Monday, December 12, 2011

Tap Room Poetry Series

Want to hear some hip contemporary poetry? The Tap Room is one of Lawrence's leading venues for poetry readings.  The Tap Room Poetry Series is a monthly event where both local and national poets come to read poetry.  I've been going on a regular basis, and would recommend it.  The readings and drink specials have been good! And, of course, we love the bartenders at the Tap Room.

Last night's performance included local poets who presented works in various types of spoken word.   A duet sang a folk poem worthy of an Alan Lomax recording.  Another performer read a poem about pillows in her bed reprimanding her for not having a lover (she silenced her pillows with a threat of a trip to the dumpster).  Frederick, the bartender at the Tap Room, revealed his real life experience of dealing with a suicide of a quirky high school friend, and, years later,  talking to him in his dreams.

After the local poets performed, poets from New York and North Carolina presented poetry from their new books.  Although I liked all of their poems, one of my favorites was a poem by Sampson Starkweather called Self Help Poems, where he gives helpful advice for everyday living including touching a whale if it is beached, because "when else can you touch a whale?"  I also liked the dreamy poems of Emily Pettit.

The next poetry reading for the Tap Room Poetry Series is Sunday January 22.  Here is the link to the Tap Room Poetry Series Blog:

Friday, December 9, 2011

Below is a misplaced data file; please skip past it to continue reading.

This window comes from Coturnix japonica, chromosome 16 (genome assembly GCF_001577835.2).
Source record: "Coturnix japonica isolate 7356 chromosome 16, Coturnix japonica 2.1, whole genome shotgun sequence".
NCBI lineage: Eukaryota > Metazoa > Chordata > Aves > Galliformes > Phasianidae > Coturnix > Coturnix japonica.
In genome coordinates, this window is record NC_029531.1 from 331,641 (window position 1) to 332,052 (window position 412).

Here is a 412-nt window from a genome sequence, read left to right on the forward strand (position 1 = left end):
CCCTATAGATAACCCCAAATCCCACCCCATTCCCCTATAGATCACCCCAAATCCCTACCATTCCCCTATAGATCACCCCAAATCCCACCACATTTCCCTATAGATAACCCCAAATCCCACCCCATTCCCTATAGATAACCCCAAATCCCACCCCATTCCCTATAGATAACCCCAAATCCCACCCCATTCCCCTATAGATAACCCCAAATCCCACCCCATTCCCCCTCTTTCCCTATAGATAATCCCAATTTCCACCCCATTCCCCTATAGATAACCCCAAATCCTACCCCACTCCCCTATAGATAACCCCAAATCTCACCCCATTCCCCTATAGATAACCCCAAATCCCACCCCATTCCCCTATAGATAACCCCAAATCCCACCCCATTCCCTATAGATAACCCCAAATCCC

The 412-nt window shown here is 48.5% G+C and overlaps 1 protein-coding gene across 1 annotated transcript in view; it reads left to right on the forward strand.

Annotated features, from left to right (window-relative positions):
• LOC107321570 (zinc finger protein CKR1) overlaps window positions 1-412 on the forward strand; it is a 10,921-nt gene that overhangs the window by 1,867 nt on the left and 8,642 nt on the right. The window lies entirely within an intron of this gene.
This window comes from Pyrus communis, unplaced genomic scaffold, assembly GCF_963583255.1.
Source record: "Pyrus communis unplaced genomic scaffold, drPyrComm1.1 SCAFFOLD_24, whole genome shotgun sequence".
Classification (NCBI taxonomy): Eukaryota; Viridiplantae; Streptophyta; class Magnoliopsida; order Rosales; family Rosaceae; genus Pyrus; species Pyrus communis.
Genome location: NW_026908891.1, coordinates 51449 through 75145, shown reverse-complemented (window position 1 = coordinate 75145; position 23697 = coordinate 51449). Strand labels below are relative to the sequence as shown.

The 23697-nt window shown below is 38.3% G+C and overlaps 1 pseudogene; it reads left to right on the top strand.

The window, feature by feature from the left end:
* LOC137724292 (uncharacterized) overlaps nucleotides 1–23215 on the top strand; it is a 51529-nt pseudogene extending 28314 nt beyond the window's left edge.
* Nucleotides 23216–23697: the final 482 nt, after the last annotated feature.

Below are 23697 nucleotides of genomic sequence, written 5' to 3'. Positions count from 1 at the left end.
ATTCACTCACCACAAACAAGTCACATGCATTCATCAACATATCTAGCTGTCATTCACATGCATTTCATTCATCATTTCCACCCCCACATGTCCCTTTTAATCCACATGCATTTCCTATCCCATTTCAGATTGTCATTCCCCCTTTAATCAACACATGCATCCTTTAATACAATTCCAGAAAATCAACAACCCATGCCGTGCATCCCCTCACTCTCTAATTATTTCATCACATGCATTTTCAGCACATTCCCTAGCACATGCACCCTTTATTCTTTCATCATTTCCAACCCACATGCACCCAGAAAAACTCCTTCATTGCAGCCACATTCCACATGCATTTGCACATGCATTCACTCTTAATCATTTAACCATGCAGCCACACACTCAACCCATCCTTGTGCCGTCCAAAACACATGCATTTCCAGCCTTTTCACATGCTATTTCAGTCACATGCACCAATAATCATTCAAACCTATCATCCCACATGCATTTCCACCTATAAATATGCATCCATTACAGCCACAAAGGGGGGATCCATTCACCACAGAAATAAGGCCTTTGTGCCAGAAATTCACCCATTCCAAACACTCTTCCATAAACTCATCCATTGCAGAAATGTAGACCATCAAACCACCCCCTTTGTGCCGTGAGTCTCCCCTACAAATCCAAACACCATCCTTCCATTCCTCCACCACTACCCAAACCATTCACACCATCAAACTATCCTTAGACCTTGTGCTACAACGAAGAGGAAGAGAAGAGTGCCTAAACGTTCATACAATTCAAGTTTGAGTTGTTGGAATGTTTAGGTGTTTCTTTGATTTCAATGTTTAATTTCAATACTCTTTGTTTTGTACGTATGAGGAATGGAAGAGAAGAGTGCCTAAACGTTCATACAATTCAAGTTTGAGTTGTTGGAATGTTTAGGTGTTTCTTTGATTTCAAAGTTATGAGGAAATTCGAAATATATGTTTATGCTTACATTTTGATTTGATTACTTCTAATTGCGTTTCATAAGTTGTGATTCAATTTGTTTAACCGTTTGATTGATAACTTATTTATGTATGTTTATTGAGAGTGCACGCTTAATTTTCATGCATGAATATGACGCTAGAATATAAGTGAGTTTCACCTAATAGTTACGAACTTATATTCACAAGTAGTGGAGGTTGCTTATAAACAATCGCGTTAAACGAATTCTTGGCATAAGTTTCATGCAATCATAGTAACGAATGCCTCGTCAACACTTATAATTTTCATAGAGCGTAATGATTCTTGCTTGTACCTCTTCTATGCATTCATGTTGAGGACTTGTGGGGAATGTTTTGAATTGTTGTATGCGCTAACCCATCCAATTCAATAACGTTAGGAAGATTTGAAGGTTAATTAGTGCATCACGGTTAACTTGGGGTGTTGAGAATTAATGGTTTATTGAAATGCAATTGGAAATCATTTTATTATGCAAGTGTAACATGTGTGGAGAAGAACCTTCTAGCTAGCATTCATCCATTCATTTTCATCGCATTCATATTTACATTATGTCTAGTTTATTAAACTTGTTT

deKooning Love Fest #2: What is deKooning's signature style?

Where is Willem deKooning's place in art history? Is Willem deKooning under-represented in art? These were topics of two lectures and a panel discussion at the November de Kooning symposium at the MOMA in New York.

The work of Willem deKooning is hard to pin down into a signature style.  This makes it difficult to put deKooning into an art historical context because a sole paragraph in an art history survey would not be complete.  There is no easy style cliche for deKooning. Pollack is '"the drip guy" and Mondrian is " the squares guy." DeKooning worked in many different styles.  There may be a variety of interpretations within the same work.  His subject matter changes, including representational and abstraction.  His influences include classical Renaissance artists and pop culture.  Works include elements of sorrow as well as humor. To put it into pictoral terms, it is difficult to hold an image of a duck AND an image of a rabbit in our head.